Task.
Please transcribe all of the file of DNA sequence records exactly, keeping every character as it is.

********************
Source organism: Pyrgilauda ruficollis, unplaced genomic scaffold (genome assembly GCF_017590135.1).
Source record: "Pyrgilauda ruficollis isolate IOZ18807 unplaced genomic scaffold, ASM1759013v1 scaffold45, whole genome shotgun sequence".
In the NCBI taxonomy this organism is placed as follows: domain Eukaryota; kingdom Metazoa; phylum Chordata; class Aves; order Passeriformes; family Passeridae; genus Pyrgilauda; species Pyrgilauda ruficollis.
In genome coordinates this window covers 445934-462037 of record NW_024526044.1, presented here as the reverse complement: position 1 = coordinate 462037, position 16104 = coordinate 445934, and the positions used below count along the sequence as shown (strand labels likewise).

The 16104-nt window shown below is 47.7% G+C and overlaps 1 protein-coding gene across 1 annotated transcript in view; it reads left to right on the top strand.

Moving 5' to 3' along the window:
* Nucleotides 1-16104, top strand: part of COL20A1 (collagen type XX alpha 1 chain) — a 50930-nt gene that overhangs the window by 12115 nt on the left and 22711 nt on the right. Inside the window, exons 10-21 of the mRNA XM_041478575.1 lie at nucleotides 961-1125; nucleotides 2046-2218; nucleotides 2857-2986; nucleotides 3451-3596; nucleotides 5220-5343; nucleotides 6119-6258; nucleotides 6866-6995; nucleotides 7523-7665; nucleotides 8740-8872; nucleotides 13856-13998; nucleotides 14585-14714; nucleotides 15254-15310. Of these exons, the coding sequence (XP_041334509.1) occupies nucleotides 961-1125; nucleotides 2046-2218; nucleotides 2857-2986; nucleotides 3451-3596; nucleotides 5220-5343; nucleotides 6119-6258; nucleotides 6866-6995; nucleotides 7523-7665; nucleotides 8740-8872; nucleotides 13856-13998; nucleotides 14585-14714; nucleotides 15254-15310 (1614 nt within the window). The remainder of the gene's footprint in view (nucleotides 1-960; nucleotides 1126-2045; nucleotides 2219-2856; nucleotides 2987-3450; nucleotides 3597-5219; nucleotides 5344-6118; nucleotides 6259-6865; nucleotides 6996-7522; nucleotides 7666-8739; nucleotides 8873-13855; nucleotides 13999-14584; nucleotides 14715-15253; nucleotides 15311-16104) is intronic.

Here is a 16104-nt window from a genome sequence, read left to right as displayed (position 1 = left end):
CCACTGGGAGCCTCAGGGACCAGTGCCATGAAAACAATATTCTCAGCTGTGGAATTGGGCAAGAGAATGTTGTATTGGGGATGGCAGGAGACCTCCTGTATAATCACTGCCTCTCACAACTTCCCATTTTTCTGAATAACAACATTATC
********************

Source organism: Pyrgilauda ruficollis, unplaced genomic scaffold (genome assembly GCF_017590135.1).
Source record: "Pyrgilauda ruficollis isolate IOZ18807 unplaced genomic scaffold, ASM1759013v1 scaffold45, whole genome shotgun sequence".
In the NCBI taxonomy this organism is placed as follows: domain Eukaryota; kingdom Metazoa; phylum Chordata; class Aves; order Passeriformes; family Passeridae; genus Pyrgilauda; species Pyrgilauda ruficollis.
In genome coordinates this window covers 445934-462037 of record NW_024526044.1, presented here as the reverse complement: position 1 = coordinate 462037, position 16104 = coordinate 445934, and the positions used below count along the sequence as shown (strand labels likewise).

The 16104-nt window shown below is 47.7% G+C and overlaps 1 protein-coding gene across 1 annotated transcript in view; it reads left to right on the top strand.

Moving 5' to 3' along the window:
* Nucleotides 1-16104, top strand: part of COL20A1 (collagen type XX alpha 1 chain) — a 50930-nt gene that overhangs the window by 12115 nt on the left and 22711 nt on the right. Inside the window, exons 10-21 of the mRNA XM_041478575.1 lie at nucleotides 961-1125; nucleotides 2046-2218; nucleotides 2857-2986; nucleotides 3451-3596; nucleotides 5220-5343; nucleotides 6119-6258; nucleotides 6866-6995; nucleotides 7523-7665; nucleotides 8740-8872; nucleotides 13856-13998; nucleotides 14585-14714; nucleotides 15254-15310. Of these exons, the coding sequence (XP_041334509.1) occupies nucleotides 961-1125; nucleotides 2046-2218; nucleotides 2857-2986; nucleotides 3451-3596; nucleotides 5220-5343; nucleotides 6119-6258; nucleotides 6866-6995; nucleotides 7523-7665; nucleotides 8740-8872; nucleotides 13856-13998; nucleotides 14585-14714; nucleotides 15254-15310 (1614 nt within the window). The remainder of the gene's footprint in view (nucleotides 1-960; nucleotides 1126-2045; nucleotides 2219-2856; nucleotides 2987-3450; nucleotides 3597-5219; nucleotides 5344-6118; nucleotides 6259-6865; nucleotides 6996-7522; nucleotides 7666-8739; nucleotides 8873-13855; nucleotides 13999-14584; nucleotides 14715-15253; nucleotides 15311-16104) is intronic.

Here is a 16104-nt window from a genome sequence, read left to right as displayed (position 1 = left end):
CCACTGGGAGCCTCAGGGACCAGTGCCATGAAAACAATATTCTCAGCTGTGGAATTGGGCAAGAGAATGTTGTATTGGGGATGGCAGGAGACCTCCTGTATAATCACTGCCTCTCACAACTTCCCATTTTTCTGAATAACAACATTATC